White Rabbit Arts Residency 2018
The application process for the White Rabbit Arts Residency is now closed for this year. Please check in next spring to apply. We also offer a self directed residency program all year called Honey & Salt. For more info please visit the Red Clay Art Farm website.
White Rabbit Arts Residency: August 16-23, 2018
White Rabbit Arts Festival: August 25-26, 2018
White Rabbit is a 7-day interdisciplinary residency set in a rural landscape on the edge of the Bay of Fundy in Economy, Nova Scotia. The residency is process focussed, encouraging artists to create work that is responsive to their environment. During the week-long residency, participants work with their initial idea as a malleable, living thing, and allow it to take shape as they engage with the Red Clay landscape. Residents are free to wander through orchards, stream beds, tall forests, hills, meadows, and shorelines and to make their work in whichever location they are most drawn to.
Artists from a broad range of disciplines are encouraged to apply (textiles, dance, theatre, ceramics, paint, poetry, philosophy, words, audio, projection, documentary, film, performance, music, you-name-it). The most important thing is to be willing to engage with the landscape, and with other artists, to find a conversation between the process/end result, and the chosen site. This year, artists are particularly encouraged to imagine their chosen medium as immersive installation - as something that - perhaps - creates its own space to be moved through, rather than existing as separate from the viewers.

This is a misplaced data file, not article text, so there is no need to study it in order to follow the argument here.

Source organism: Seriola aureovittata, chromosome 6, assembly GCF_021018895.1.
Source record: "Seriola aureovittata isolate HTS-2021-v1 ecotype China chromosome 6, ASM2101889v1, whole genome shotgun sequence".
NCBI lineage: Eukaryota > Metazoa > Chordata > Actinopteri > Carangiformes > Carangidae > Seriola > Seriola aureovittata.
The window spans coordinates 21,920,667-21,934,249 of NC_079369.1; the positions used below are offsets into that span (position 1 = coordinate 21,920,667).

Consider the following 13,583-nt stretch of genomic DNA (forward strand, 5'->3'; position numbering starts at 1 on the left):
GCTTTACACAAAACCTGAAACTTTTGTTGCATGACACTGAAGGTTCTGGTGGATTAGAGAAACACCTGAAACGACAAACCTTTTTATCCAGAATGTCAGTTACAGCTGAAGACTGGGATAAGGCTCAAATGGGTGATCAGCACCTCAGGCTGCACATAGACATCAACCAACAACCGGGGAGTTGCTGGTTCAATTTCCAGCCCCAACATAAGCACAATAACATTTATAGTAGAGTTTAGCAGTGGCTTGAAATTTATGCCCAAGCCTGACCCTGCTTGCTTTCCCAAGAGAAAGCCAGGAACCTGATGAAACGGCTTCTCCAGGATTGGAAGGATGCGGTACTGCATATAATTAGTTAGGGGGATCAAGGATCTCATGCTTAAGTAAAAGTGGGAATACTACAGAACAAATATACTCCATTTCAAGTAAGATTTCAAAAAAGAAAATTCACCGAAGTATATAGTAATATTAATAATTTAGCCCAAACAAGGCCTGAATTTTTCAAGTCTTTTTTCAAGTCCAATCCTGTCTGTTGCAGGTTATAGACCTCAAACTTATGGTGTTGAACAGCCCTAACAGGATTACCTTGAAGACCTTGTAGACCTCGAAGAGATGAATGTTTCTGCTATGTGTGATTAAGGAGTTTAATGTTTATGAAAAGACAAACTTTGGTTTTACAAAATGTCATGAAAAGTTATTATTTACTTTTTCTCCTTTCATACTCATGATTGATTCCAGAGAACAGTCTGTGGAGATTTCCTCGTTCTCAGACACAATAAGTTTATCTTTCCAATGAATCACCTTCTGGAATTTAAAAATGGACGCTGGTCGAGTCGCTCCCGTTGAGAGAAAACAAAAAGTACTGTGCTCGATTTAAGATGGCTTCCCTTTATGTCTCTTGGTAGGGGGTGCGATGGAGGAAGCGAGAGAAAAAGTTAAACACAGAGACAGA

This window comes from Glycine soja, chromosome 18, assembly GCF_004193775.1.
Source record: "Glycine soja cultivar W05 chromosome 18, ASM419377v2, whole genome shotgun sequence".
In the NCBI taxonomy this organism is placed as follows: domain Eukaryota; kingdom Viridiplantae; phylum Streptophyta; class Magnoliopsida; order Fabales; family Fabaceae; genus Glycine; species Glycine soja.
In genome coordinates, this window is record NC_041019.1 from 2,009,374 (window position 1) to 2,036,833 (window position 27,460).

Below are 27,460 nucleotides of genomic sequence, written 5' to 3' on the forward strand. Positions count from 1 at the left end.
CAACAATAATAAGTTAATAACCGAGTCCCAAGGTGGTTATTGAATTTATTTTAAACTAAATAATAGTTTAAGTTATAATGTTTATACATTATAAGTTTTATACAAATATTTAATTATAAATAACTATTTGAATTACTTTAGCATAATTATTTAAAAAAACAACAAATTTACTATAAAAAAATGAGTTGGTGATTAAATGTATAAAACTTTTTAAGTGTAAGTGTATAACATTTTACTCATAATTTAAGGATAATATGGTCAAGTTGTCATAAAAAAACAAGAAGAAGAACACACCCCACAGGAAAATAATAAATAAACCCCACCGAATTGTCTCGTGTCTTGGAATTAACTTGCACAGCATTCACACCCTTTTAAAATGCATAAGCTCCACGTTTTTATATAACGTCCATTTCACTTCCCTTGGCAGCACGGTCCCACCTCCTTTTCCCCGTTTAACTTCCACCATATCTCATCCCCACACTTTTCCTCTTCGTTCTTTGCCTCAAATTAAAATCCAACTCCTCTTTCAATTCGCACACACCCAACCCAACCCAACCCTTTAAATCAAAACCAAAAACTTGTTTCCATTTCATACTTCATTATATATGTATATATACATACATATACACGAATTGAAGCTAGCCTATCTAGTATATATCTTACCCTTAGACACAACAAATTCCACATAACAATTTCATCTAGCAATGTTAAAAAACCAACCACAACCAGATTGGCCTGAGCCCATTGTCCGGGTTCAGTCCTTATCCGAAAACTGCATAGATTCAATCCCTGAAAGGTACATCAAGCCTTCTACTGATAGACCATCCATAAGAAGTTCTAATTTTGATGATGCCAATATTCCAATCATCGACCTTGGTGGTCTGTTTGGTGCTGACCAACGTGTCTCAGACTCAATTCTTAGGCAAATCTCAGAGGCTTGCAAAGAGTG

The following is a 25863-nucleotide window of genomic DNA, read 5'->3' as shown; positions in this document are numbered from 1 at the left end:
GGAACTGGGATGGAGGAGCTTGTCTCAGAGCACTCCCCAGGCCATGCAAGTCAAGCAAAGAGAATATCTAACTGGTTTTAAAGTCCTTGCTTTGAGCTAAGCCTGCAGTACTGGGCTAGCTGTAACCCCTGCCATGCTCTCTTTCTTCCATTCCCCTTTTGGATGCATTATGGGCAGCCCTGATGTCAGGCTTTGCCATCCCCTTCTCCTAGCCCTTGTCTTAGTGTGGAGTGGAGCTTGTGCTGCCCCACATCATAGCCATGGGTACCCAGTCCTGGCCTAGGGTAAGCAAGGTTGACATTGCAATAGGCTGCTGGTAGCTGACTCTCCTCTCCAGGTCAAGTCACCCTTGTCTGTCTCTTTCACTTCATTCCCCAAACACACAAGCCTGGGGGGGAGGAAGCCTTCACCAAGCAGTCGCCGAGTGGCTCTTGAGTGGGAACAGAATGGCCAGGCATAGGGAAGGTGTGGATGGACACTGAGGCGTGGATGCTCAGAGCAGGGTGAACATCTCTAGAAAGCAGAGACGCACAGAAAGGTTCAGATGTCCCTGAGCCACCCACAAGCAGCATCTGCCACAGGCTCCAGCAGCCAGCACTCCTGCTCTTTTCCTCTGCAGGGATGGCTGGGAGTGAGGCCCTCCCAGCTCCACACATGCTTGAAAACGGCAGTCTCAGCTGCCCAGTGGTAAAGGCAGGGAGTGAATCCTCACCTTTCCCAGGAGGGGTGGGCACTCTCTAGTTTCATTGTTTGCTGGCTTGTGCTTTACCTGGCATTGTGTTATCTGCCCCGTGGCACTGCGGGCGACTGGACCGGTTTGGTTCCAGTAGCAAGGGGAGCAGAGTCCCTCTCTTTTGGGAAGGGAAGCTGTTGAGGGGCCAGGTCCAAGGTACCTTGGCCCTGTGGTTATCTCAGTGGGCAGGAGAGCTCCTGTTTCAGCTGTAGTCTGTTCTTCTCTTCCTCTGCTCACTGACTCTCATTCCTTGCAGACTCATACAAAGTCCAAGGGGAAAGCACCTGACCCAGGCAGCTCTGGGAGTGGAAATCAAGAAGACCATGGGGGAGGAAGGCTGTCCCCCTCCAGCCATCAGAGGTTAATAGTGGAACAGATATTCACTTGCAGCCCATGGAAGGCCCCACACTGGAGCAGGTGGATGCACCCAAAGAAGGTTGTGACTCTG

This year’s residency has a loose theme of “lunacy”. Artists are encouraged to explore what this could mean: the moon in our lives or in mythology; transformative power of moonlight; absence/ return of light; open space held by the night sky; chaos; subverting of everyday ideas or symbols; breaking away from conventional perceptions of reality; reclaiming behaviour and ideas from which we typically shy away; eccentricity; anything in between or outside of this. It’s not necessary to hold strictly to the theme throughout the week, but to perhaps consider it as a jumping off point.
The week will include field trips to waterfalls and tidal flats, a gathering around a campfire each evening, a collaborative local pirate radio station, use of site facilities (sauna, pond swimming, solar showers, etc), and accommodations (camping or lofts). White Rabbit seeks to achieve culinary excellence: our wine-glass-in-the-woods dining features fresh food from Red Clay Art Farm prepared by experienced and dedicated chefs on-site. The week culminates in the White Rabbit Arts Festival, where the site opens to the public and residents can showcase their work to an audience of over two hundred.
White Rabbit Welcomes Gillian Dykeman
White Rabbit is delighted to welcome Gillian Dykeman as a Mentor Artist for 2018!